Most of you are at least vaguely familiar with the various Protestant Reformation (and later secular) traditions that transformed Saint Nicholas into Santa Claus, so it is not necessary to go into those now. What I’m wondering is why many devout Christians including some Catholics, conclude that, while it’s absolutely crucial to be truthful to your children, in the case of Santa Claus, it’s perfectly acceptable to LIE.
Yes, I used the word lie deliberately, rather than some double-speak like “story-telling” or even “half-truth.” For to go along with the Santa myth is not harmless fantasy; it is deliberately deceiving your children about the Good News, specifically the Salvation Story. In my case, it was not the “time factor” (all those houses in one night!) or “small chimney, big body” arguments that dissuaded me. It was because while many “good” poor kids got few, if any presents, many “bad” rich kids received more than their share—completely contrary to the basic “good kid, bad kid” theory of Santa gift distribution. Perhaps few other five-year-olds adopted my line of reasoning, but the fact remained that my devout Catholic parents were the ones who sold me on the Santa Story, and this made the discovery all the more disillusioning. For it was the first (and one of the only times) that my folks had lied to me—and once that absolute trust is lost, every parent knows how hard it is to get it back.
First, in our ever increasing materialistic society, I believe this once sacred cow of Christmas consumerism is actually in danger of being swept aside. Twenty years ago Santa may have been safe; the one dude that could be politically correct and fat. But in our 21st century, high-speed, cell-phoned-off society, I notice more and more adult radio and TV ads (which kids all hear and see) poking fun at the Old, Out-of-Shape One whose place techno-society is rendering irrelevant. But the better reason, if you are a Christian, is simply that the real story is better than the make-believe one.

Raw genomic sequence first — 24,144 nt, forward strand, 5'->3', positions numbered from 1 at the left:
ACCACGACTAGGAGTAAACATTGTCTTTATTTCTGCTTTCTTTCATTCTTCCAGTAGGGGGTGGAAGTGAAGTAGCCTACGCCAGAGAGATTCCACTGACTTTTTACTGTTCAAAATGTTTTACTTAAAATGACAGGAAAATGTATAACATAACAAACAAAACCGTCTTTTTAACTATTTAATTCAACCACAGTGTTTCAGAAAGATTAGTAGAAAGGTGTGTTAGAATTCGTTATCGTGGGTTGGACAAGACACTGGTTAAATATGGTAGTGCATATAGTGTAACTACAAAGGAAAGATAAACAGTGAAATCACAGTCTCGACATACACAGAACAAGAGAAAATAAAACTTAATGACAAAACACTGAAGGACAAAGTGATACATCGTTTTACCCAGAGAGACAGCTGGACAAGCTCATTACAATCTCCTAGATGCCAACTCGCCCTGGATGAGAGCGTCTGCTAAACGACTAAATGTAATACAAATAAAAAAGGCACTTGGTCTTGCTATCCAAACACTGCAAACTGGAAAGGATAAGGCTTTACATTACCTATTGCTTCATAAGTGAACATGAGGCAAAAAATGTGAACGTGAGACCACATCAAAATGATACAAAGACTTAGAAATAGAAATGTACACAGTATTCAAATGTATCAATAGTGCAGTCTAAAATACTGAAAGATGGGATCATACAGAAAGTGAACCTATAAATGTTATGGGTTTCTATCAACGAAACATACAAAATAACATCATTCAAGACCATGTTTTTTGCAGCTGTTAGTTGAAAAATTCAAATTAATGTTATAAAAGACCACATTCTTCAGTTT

In telling my kids the true story of St. Nicholas, a skinny bishop who did his best to bring gifts to poor kids so that they too might share in the joy of Christmas, I found it fit in much better with the true meaning of the holiday than the cliche-ridden, contradictory tale of sleighs and reindeer. Plus, St. Nicholas’ life is not only a great example of the Christian axiom, “It is more blessed to give than to receive” (Acts 21:35), it is a perfect lead-in to the story of the Incarnation, where the Lord of Lords received the praise of angels and gifts of kings despite being born in a stable.
So withstand the pressure from your peers or (sometimes) even your own parish, and resolve this Christmas to tell your toddlers the real truth, for in the case of Christ, truth is always stronger than fiction. While it is not necessary to preach, as fundamentalists have, that “Santa is one letter removed from Satan” (for it is possible to show your kids that, just as there is some truth in the various Protestant versions of Christianity, there is some good in the Santa Claus tales), it is imperative not to perpetuate the Santa Claus lie. For Satan IS the “father of lies” (John 8:44) and he will gladly add your version to his X-Mas list if you only give him the chance.